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Suppose that I use this code:

int *pointer;
if(1) {
    int num = 5; // local variable, can't be used outside the if block.
    pointer = &num
}

Is this a safe way to keep track of the num variable? I know this code will work. But I think the compiler will use the old num memory to allocate new variables, causing pointer to refer to an unpredictable value. Is that true?

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2  
"I know this code will work." Not really. In any case, not reliably. –  Daniel Fischer Apr 13 '13 at 18:13
    
Maybe if you declare it static? Never actually tried that. –  Martin James Apr 14 '13 at 0:00

2 Answers 2

up vote 11 down vote accepted

No, it's not safe. When the closing } of the if is reached, num's lifetime ends, and the value of pointer becomes indeterminate. Using it thereafter invokes undefined behaviour.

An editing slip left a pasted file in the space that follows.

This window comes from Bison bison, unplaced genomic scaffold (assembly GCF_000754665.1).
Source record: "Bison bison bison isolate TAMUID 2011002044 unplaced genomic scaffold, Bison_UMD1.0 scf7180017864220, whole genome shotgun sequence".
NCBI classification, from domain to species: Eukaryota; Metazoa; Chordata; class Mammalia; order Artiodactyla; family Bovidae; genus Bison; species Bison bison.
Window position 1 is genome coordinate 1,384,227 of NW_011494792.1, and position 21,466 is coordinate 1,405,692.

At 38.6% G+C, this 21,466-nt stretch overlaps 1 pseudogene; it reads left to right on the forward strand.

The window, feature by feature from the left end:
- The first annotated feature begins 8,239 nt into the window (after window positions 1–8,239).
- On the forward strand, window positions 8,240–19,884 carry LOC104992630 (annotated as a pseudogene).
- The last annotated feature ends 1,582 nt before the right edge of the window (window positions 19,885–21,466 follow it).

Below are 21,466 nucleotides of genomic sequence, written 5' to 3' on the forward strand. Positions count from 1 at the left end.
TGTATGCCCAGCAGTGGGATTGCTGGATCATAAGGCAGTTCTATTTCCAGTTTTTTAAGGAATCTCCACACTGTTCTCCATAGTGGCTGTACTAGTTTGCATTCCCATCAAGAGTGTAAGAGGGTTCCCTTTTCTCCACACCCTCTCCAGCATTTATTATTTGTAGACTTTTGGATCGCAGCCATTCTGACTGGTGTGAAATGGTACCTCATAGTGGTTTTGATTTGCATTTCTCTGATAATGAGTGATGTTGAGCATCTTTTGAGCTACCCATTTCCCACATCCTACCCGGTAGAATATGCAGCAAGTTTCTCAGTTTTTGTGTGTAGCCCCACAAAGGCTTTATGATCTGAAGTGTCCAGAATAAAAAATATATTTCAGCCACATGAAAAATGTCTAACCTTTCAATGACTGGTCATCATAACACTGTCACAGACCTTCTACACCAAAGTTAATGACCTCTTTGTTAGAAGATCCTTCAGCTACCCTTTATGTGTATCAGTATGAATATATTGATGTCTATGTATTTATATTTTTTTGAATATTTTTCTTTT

What the compiler actually does depends, it may well use the storage that is used for num for another local variable that is not used before num comes into existence. Then using pointer to obtain the value that num had would definitely fail.

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No, it probably won't work, as you a trying to keep the value of an object that goes out of scope and the stack frame it belongs to will be destroyed. This might work once or twice, but it is always undefined behavior.

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